Craniosynostosis is a birth defect that causes the sutures (the soft tissues between the bones of a child’s skull) to fuse too early, causing pressure on the brain. These sutures typically close around 2 years of age allowing room for the brain to grow before the bones of the skull come together.

This condition causes the baby’s head to have an abnormal shape. If left untreated, other problems can develop due to the lack of space for the growing brain.

Signs & Symptoms

The signs of craniosynostosis are usually present at the time of birth. These symptoms include:

  • Abnormal head shape
  • No soft spot on the skull (no fontanelle)
  • Slow growth of head

Causes & Risks

The cause of craniosynostosis is unknown. It may be caused by:

  • Abnormal genes passed down from parent to child (inherited)
  • Genetic syndromes or disorders, such as an abnormally small head (microcephaly) or excess cerebrospinal fluid in the brain (hydrocephalus)
  • Metabolic diseases, such as thyroid problem or rickets

If left untreated, the following problems may develop:

  • Developmental delays
  • Feeding problems
  • Delays in learning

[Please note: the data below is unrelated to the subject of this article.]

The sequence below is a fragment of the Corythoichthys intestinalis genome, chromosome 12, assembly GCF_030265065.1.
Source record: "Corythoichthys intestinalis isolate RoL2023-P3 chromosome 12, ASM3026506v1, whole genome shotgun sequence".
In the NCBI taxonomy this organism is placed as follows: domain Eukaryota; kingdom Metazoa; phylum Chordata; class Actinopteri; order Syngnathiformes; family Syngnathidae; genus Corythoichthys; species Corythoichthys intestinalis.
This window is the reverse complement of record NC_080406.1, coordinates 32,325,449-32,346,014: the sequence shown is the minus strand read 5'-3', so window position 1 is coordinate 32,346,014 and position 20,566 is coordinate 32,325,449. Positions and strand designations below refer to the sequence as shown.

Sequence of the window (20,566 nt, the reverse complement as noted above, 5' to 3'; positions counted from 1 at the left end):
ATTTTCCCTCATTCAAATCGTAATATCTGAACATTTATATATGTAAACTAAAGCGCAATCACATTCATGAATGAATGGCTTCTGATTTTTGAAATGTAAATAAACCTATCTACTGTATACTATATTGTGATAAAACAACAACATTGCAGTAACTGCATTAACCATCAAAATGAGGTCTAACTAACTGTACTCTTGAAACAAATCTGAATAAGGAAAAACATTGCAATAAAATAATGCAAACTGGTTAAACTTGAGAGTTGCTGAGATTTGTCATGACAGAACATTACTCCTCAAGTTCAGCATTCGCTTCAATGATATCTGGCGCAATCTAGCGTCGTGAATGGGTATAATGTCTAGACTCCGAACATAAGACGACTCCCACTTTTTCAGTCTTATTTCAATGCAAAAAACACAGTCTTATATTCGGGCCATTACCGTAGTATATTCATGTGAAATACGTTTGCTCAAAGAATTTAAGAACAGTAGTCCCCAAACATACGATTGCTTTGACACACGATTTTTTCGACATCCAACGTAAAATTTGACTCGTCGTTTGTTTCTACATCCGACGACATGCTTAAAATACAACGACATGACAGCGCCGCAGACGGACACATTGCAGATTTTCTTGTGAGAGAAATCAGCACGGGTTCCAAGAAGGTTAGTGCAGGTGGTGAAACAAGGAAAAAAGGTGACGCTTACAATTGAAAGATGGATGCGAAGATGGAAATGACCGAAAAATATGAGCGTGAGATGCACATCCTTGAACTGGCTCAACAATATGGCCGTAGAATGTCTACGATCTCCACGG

• Hearing loss
  • Blindness
  • Increased pressure inside the skull
  • Seizures
  • Brain damage

Diagnosis & Treatment

Craniosynostosis is diagnosed with a physical exam to feel for hard, bony ridges in your baby’s skull along with several measurements to compare the placement of his or her eyes and ears. Other exams include:

  • Xrays or CT scans
  • Blood work

Treatment for craniosynostosis commonly involves surgery to increase the volume of the skull which reduces pressure on brain and improves the abnormal shape of the head. Surgical intervention during the first year of life ensures that your baby’s brain has room to grow normally.

Advanced Expertise

At UChicago Medicine, our dedicated neurosurgeons are here to help. For more information about craniosynostosis and the resources we have available, please call the Margaret Hackett Family Program (MHFP) at 773-795-0622, or email us at

Plastic and reconstructive surgeon Russell Reid, MD, PhD., with Trish Lawson and her daughter Molly Lawson, 15 months old, at the Duchossois Center for Advanced Medicine (DCAM)

Craniofacial Anomalies Multidisciplinary Program (CAMP)

Our Craniofacial Anomalies Multidisciplinary Program (CAMP), one of the largest in the region, provides a thorough, team-based approach for the evaluation, diagnosis and treatment of children with craniosynostosis.

Learn more about our CAMP program